When the foundation of a home has settling issues, you have to consult with a civil engineer. When considering the correlation between forces in a vehicle crash and injury, you can only rely on a bio-mechanical engineer. But what type of engineer will be most helpful when a toaster is the suspected origin of a fireor when a worker gets caught in a pinch point? Here at CED Technologies we get a lot of inquiries from potential clients who think they can only consider an expert with a specific engineering degree to work on their case. But discussion of the case details often reveals that an engineer from another discipline with relevant experience is better suited for that task. Two of the disciplines that often overlap are electrical and mechanical engineering.
Almost every consumer product that fails, resulting in a property loss or personal injury and almost every tool or machine used by tradesman or in a factory is an electro-mechanical device, combining mechanisms, sensors, motors and controls to achieve a specific purpose. Items ranging from a kitchen appliance to an automobile to a complex factory system with robots consist of both mechanical and electrical elements. And the failures that lead to property losses and personal injuries are rarely strictly electrical or strictly mechanical in nature.
Mechanical v. Electrical
Certain issues would seem to be only suited to one discipline. An electrocution for example would always seem to be an issue for an electrical engineer. But what if the electrocution was caused by a crane that was set up too close to overhead transmission lines? Does every electrical engineer have the requisite understanding of construction practices and workplace safety to address those issues?
Similarly, a worker getting caught in the point of operation would seem to be strictly a machine guarding issue and well-suited to a mechanical engineer. But would every mechanical engineer have sufficient knowledge or experience to test and troubleshoot the electrical circuits and programmable logic for the machine to know if the interlocks on the machine guarding were providing the appropriate protection to operators?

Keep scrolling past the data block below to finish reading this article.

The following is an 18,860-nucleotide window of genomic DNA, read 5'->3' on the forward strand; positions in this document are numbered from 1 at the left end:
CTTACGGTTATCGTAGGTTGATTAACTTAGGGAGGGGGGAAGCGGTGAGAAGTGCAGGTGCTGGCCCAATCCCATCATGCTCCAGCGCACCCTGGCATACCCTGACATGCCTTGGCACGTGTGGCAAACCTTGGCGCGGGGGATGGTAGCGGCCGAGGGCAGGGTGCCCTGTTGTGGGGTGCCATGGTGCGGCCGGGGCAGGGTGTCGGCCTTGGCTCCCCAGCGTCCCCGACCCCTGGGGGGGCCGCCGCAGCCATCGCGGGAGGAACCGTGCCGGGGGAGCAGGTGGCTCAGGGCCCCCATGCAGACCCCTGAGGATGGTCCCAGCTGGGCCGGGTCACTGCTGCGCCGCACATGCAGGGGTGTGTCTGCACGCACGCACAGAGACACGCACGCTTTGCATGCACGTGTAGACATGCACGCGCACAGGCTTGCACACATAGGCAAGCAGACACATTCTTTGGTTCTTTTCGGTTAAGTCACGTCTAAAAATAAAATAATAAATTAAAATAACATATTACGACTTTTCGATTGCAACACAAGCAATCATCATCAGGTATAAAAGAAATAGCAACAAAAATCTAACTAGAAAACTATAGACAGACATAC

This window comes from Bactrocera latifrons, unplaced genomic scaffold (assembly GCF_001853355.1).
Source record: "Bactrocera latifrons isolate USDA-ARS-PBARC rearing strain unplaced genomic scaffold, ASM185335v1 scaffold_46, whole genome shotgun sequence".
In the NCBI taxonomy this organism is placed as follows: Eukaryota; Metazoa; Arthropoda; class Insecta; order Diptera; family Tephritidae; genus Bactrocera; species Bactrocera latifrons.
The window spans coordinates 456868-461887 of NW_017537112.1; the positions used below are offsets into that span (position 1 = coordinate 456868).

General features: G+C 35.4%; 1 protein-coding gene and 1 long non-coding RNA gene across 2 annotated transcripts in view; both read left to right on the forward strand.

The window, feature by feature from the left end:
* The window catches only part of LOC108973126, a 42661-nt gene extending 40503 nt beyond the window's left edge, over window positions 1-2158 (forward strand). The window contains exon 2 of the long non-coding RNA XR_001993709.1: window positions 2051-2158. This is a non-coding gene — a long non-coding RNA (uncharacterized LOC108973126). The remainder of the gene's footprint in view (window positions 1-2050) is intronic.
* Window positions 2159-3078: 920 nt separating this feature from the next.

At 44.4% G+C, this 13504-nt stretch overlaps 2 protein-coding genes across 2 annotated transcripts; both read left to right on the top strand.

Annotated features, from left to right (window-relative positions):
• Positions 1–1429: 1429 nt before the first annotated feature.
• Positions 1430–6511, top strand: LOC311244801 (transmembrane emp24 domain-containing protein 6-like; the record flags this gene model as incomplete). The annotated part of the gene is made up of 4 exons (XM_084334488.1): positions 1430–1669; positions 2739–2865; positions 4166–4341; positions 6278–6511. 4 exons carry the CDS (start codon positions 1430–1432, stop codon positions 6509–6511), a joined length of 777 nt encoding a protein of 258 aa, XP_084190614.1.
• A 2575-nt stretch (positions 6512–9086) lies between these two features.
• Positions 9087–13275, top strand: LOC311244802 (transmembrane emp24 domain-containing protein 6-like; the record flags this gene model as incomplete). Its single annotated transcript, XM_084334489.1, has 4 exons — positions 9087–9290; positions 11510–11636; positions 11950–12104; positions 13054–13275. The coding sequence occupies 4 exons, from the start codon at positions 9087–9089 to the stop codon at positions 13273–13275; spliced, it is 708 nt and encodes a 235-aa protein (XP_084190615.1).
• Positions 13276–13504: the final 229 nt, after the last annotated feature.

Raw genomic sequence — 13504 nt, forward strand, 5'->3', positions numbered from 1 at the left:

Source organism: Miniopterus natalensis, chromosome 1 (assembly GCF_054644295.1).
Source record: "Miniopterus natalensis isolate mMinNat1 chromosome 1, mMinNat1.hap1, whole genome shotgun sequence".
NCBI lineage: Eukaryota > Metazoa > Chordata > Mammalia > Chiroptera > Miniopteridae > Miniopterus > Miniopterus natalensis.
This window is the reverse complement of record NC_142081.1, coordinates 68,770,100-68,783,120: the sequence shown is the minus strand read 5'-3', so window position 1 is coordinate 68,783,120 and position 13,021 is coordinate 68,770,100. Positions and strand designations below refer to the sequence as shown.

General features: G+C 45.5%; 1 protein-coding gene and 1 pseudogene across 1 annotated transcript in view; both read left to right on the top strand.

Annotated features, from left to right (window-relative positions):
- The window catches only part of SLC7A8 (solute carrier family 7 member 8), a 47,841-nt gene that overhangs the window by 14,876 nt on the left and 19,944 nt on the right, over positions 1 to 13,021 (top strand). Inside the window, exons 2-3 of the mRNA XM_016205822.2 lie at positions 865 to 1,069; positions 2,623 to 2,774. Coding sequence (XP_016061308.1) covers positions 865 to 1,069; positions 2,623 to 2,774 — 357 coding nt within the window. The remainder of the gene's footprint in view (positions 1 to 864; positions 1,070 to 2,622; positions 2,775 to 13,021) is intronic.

Education and experience are the foundation for solid opinions relative to a case. But mechanical engineers take electrical courses in power distribution and circuit design and had better understand Ohm’s law. Electrical engineers are taught mechanical engineering fundamentals like statics and dynamics and thermodynamics. So which one will be better able to determine why a product failed?
The one with the most relevant experience.
The relevant experience of a given engineer typically consists of both their work and their hobbies. An engineer may be or have been a robot programmer, or a farmer, or a boater, or a construction manager, or a tinker, or a tailor . . . you get the idea. And they are likely to have already worked on a case similar to yours.
So when you seek out the expert for your case, look beyond their degrees. Discuss your case details with your CED business development manager who knows the background of all of our engineers and then ask to speak about your case with the specific engineer or engineers that they recommend. Hopefully you will be impressed that your expert is more than the sum of their degrees.
Russell Simmons, P.E., CFEI For a full profile Click http://www.cedtechnologies.com/staff-member/russell-simmons-electrical/
M.S., Masters of Science, Engineering Management, University of South Florida
B.S., Electrical Engineering, North Carolina State University
Areas of Expertise
Electrical Distribution Systems
Design & Control of Dynamic Systems
Electrical Control Systems
Electrical Generating Systems
Electrical Safety and Analysis
Lightning Protection Systems
Power Quality Process Control and Safety Systems
Process Plant Operations
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